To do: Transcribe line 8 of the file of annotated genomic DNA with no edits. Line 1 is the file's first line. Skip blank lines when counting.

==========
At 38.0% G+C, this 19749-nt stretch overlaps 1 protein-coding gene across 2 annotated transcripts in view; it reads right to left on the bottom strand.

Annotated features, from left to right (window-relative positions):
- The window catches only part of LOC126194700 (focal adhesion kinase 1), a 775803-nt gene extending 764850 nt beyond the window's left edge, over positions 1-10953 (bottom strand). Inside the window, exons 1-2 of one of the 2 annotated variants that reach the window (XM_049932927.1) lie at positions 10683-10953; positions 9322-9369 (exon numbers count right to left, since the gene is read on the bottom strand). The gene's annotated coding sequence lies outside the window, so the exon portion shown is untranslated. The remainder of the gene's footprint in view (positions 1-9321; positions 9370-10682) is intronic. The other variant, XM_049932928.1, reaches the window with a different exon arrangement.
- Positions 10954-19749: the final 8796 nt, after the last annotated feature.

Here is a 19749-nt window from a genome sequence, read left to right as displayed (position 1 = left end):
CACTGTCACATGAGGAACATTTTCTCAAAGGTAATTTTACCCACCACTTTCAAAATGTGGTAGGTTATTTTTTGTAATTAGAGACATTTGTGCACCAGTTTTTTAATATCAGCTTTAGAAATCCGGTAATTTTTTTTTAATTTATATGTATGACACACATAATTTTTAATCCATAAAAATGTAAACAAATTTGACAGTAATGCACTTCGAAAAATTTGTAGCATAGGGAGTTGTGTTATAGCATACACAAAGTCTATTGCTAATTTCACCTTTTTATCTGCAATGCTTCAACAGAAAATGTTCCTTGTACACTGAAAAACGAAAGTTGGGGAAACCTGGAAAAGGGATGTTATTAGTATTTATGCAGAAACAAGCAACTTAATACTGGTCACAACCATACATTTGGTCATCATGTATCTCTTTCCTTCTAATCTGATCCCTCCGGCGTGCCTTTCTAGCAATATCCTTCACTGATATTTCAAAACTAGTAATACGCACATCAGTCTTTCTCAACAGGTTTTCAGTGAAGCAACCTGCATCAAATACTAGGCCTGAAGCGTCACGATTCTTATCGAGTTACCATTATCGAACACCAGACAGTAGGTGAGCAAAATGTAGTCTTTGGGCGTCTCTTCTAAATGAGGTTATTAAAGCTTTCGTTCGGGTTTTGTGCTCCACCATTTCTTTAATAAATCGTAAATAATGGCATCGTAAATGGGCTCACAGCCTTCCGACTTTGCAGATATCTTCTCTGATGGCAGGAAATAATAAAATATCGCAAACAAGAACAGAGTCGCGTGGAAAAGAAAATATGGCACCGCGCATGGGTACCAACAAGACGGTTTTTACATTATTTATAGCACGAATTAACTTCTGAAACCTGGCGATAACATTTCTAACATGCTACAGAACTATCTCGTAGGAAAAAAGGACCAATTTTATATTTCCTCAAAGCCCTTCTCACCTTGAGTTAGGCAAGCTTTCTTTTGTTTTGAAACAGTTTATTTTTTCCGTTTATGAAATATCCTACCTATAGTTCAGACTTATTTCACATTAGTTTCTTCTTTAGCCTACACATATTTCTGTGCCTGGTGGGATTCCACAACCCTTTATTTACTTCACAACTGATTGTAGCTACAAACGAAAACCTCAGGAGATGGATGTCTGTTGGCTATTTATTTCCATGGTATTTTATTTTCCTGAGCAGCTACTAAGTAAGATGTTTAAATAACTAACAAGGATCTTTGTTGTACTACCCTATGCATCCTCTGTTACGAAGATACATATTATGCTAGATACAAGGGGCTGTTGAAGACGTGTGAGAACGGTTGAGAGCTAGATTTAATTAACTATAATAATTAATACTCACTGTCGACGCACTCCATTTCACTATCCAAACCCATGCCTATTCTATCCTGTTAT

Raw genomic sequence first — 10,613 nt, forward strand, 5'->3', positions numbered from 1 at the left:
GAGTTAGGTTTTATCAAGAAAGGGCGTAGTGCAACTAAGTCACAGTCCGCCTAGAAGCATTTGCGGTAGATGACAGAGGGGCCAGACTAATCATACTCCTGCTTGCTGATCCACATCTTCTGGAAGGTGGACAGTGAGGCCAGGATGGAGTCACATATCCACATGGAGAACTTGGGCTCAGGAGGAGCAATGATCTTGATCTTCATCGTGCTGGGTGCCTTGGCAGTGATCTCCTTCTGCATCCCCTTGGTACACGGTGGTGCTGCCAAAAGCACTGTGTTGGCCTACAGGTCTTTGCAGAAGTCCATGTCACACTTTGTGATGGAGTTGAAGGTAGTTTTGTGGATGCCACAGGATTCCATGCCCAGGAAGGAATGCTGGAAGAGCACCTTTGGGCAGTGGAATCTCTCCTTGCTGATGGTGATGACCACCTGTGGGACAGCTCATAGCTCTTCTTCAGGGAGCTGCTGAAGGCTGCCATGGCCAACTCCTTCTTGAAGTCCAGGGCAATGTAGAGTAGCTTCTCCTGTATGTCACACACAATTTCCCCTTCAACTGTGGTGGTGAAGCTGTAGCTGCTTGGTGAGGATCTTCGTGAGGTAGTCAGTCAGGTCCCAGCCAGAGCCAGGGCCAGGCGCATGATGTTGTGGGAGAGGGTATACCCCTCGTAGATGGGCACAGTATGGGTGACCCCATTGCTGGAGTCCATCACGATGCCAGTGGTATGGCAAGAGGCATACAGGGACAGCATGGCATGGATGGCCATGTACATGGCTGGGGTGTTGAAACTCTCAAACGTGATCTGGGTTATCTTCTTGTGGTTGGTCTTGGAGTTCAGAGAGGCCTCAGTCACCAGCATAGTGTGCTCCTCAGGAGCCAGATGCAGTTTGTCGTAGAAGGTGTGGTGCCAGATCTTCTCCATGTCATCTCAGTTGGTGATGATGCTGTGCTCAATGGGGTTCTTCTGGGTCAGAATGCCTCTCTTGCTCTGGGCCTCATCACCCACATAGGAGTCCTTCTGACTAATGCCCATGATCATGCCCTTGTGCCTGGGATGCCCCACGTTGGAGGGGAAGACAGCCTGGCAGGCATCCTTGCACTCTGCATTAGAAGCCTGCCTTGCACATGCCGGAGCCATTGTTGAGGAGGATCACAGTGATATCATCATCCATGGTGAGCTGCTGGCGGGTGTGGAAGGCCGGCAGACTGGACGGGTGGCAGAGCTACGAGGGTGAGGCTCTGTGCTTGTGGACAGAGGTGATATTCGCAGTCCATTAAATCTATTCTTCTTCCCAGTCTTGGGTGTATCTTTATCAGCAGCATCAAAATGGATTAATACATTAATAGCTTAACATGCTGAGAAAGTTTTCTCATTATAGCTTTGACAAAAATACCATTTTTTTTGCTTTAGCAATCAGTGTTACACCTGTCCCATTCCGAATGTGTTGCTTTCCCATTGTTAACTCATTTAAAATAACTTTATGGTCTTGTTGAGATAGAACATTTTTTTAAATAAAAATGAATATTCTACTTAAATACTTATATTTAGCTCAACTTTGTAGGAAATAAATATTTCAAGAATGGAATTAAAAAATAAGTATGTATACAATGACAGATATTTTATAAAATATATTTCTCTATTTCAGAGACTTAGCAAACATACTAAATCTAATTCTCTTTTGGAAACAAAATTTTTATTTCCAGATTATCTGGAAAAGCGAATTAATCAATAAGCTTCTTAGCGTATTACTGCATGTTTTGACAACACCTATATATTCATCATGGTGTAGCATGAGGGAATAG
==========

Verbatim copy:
GAGTTAGGTTTTATCAAGAAAGGGCGTAGTGCAACTAAGTCACAGTCCGCCTAGAAGCATTTGCGGTAGATGACAGAGGGGCCAGACTAATCATACTCCTGCTTGCTGATCCACATCTTCTGGAAGGTGGACAGTGAGGCCAGGATGGAGTCACATATCCACATGGAGAACTTGGGCTCAGGAGGAGCAATGATCTTGATCTTCATCGTGCTGGGTGCCTTGGCAGTGATCTCCTTCTGCATCCCCTTGGTACACGGTGGTGCTGCCAAAAGCACTGTGTTGGCCTACAGGTCTTTGCAGAAGTCCATGTCACACTTTGTGATGGAGTTGAAGGTAGTTTTGTGGATGCCACAGGATTCCATGCCCAGGAAGGAATGCTGGAAGAGCACCTTTGGGCAGTGGAATCTCTCCTTGCTGATGGTGATGACCACCTGTGGGACAGCTCATAGCTCTTCTTCAGGGAGCTGCTGAAGGCTGCCATGGCCAACTCCTTCTTGAAGTCCAGGGCAATGTAGAGTAGCTTCTCCTGTATGTCACACACAATTTCCCCTTCAACTGTGGTGGTGAAGCTGTAGCTGCTTGGTGAGGATCTTCGTGAGGTAGTCAGTCAGGTCCCAGCCAGAGCCAGGGCCAGGCGCATGATGTTGTGGGAGAGGGTATACCCCTCGTAGATGGGCACAGTATGGGTGACCCCATTGCTGGAGTCCATCACGATGCCAGTGGTATGGCAAGAGGCATACAGGGACAGCATGGCATGGATGGCCATGTACATGGCTGGGGTGTTGAAACTCTCAAACGTGATCTGGGTTATCTTCTTGTGGTTGGTCTTGGAGTTCAGAGAGGCCTCAGTCACCAGCATAGTGTGCTCCTCAGGAGCCAGATGCAGTTTGTCGTAGAAGGTGTGGTGCCAGATCTTCTCCATGTCATCTCAGTTGGTGATGATGCTGTGCTCAATGGGGTTCTTCTGGGTCAGAATGCCTCTCTTGCTCTGGGCCTCATCACCCACATAGGAGTCCTTCTGACTAATGCCCATGATCATGCCCTTGTGCCTGGGATGCCCCACGTTGGAGGGGAAGACAGCCTGGCAGGCATCCTTGCACTCTGCATTAGAAGCCTGCCTTGCACATGCCGGAGCCATTGTTGAGGAGGATCACAGTGATATCATCATCCATGGTGAGCTGCTGGCGGGTGTGGAAGGCCGGCAGACTGGACGGGTGGCAGAGCTACGAGGGTGAGGCTCTGTGCTTGTGGACAGAGGTGATATTCGCAGTCCATTAAATCTATTCTTCTTCCCAGTCTTGGGTGTATCTTTATCAGCAGCATCAAAATGGATTAATACATTAATAGCTTAACATGCTGAGAAAGTTTTCTCATTATAGCTTTGACAAAAATACCATTTTTTTTGCTTTAGCAATCAGTGTTACACCTGTCCCATTCCGAATGTGTTGCTTTCCCATTGTTAACTCATTTAAAATAACTTTATGGTCTTGTTGAGATAGAACATTTTTTTAAATAAAAATGAATATTCTACTTAAATACTTATATTTAGCTCAACTTTGTAGGAAATAAATATTTCAAGAATGGAATTAAAAAATAAGTATGTATACAATGACAGATATTTTATAAAATATATTTCTCTATTTCAGAGACTTAGCAAACATACTAAATCTAATTCTCTTTTGGAAACAAAATTTTTATTTCCAGATTATCTGGAAAAGCGAATTAATCAATAAGCTTCTTAGCGTATTACTGCATGTTTTGACAACACCTATATATTCATCATGGTGTAGCATGAGGGAATAG